In the graphics department, it’s a slightly different story. The MacBook Air’s Iris Plus Graphics makes mincemeat of its predecessor’s Intel UHD Graphics, but lags behind the Surface Pro 7 and Surface Laptop 3, only beating the Samsung Galaxy Book Ion here (note the lower onscreen performance is due to the MacBook’s higher native resolution).

Last, but by no means least, we come to SSD and battery performance, where we see the most disappointing performance results. The MacBook Air might have plenty of storage, but it’s not the quickest around, lagging behind all its key rivals, and battery life isn’t all that notable, either.

In our video-rundown test, the laptop lasted 8hrs 48mins, which isn’t bad – it’s in pretty much the same ballpark as the 2018 MacBook Air and the Microsoft Surface Laptop 3 – but it’s a long way behind the superb Samsung Galaxy Book Ion.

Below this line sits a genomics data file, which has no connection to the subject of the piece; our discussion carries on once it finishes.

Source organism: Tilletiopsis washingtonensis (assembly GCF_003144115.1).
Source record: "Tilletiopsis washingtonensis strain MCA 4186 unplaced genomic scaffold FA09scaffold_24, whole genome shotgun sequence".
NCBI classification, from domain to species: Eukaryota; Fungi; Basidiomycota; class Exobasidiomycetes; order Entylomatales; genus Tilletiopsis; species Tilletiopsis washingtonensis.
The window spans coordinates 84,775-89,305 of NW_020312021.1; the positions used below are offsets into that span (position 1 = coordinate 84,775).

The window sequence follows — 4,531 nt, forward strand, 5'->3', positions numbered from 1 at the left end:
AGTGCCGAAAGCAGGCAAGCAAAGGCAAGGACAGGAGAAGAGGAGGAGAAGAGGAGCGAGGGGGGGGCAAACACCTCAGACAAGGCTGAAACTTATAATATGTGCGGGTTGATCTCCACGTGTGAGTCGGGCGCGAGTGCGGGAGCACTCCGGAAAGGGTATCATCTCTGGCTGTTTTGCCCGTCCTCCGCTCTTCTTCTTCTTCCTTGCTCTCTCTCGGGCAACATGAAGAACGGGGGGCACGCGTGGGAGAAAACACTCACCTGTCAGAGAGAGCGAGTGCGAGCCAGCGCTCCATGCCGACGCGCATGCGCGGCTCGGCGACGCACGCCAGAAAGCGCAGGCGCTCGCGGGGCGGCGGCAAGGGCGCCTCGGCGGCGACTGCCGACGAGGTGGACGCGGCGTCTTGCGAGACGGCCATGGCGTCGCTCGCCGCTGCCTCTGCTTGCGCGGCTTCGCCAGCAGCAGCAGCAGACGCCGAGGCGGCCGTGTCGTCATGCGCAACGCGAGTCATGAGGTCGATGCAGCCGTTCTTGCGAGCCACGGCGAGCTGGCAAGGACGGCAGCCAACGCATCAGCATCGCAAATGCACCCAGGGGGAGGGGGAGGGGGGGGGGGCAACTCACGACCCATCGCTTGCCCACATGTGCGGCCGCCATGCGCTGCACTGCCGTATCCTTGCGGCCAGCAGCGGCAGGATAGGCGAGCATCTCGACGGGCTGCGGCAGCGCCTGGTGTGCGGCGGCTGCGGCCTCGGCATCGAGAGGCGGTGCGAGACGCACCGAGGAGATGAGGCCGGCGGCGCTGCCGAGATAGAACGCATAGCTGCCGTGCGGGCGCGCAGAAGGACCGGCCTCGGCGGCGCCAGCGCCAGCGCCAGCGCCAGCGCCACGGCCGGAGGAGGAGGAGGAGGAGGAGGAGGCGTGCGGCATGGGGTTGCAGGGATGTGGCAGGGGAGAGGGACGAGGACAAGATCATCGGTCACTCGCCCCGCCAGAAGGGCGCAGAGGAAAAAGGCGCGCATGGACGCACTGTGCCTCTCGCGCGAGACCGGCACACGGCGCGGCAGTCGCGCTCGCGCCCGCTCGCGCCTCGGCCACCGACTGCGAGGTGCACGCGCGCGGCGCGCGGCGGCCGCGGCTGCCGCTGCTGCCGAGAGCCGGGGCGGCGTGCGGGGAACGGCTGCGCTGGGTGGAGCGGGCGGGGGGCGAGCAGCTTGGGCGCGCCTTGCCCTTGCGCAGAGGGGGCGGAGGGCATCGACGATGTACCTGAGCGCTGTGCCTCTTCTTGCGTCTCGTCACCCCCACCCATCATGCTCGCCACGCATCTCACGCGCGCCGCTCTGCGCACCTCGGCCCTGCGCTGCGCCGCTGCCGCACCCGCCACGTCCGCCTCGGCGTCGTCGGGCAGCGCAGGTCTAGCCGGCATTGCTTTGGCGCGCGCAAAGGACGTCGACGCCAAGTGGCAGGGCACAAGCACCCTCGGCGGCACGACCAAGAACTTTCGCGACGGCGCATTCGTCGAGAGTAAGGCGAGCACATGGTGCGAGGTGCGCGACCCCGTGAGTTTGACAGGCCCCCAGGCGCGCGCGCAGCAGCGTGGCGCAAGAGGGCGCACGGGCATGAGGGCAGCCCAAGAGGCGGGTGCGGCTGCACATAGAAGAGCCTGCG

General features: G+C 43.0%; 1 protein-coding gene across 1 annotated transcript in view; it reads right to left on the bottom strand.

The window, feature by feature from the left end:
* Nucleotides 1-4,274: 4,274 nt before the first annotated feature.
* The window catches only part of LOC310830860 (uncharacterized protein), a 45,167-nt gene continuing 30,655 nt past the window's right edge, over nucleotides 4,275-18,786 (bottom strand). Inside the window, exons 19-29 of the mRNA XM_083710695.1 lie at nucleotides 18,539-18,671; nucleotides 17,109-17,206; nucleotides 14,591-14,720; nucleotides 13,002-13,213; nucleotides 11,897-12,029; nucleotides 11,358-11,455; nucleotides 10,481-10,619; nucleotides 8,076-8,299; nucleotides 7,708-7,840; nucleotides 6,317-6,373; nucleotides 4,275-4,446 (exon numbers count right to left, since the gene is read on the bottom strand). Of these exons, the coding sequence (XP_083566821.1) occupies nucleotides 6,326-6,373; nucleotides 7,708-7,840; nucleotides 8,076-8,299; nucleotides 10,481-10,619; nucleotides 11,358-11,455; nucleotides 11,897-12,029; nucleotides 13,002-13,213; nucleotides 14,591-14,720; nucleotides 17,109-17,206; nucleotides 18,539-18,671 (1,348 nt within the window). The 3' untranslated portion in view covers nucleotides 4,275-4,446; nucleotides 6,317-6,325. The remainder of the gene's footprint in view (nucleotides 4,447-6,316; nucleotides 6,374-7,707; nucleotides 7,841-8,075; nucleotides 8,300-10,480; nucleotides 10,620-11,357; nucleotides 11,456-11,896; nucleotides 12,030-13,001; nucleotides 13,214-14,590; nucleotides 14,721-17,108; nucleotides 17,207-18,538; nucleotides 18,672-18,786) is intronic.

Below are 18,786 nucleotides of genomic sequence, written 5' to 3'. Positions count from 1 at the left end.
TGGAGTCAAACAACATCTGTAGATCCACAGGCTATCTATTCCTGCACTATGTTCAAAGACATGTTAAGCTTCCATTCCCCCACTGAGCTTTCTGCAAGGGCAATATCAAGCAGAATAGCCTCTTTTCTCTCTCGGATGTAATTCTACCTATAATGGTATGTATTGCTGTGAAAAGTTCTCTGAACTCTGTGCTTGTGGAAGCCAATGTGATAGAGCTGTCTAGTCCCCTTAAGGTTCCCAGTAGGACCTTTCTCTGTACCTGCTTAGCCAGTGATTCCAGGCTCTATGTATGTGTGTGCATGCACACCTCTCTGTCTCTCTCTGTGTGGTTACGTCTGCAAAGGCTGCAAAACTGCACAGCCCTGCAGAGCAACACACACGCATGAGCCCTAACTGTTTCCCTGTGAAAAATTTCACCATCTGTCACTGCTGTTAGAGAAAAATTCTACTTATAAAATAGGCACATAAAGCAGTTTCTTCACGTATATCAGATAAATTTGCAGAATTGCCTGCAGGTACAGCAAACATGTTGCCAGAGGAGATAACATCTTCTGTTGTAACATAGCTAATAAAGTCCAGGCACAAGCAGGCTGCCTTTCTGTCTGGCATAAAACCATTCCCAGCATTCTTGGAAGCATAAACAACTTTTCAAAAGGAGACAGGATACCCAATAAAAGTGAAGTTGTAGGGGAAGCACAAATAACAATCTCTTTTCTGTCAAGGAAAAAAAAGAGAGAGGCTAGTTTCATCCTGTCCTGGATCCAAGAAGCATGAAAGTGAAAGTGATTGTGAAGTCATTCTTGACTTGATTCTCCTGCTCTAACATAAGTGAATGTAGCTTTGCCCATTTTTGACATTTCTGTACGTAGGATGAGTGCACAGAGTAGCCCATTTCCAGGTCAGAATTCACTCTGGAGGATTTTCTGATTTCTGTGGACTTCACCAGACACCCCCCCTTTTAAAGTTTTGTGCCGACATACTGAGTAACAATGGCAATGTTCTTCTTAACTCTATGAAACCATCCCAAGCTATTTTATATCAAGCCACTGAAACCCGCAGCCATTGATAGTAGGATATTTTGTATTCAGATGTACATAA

Apple MacBook Air 2020 review: Verdict

It isn’t perfect, then, but overall the Apple MacBook Air is, like its many predecessors, a very nice laptop. It looks great, is built beautifully, and performs on a level with its chief rivals. Even the price isn’t all that bad, matching the Surface Laptop 3 13.5in pound for pound and undercutting the Samsung Galaxy Book Ion by £249.

You can buy much cheaper laptops than this, of course – notably the Honor MagicBook 14, which comes in at almost half the price (and certainly not half the performance), and the upcoming Microsoft Surface Laptop Go.

However, among the big names of the laptop business, the MacBook Air (2020) isn’t hugely overpriced and it’s perfectly poised as an entry point into Apple’s range of machines. All you have to do is decide whether you prefer a Windows or a macOS laptop, and whether you’re desperate for a touchscreen.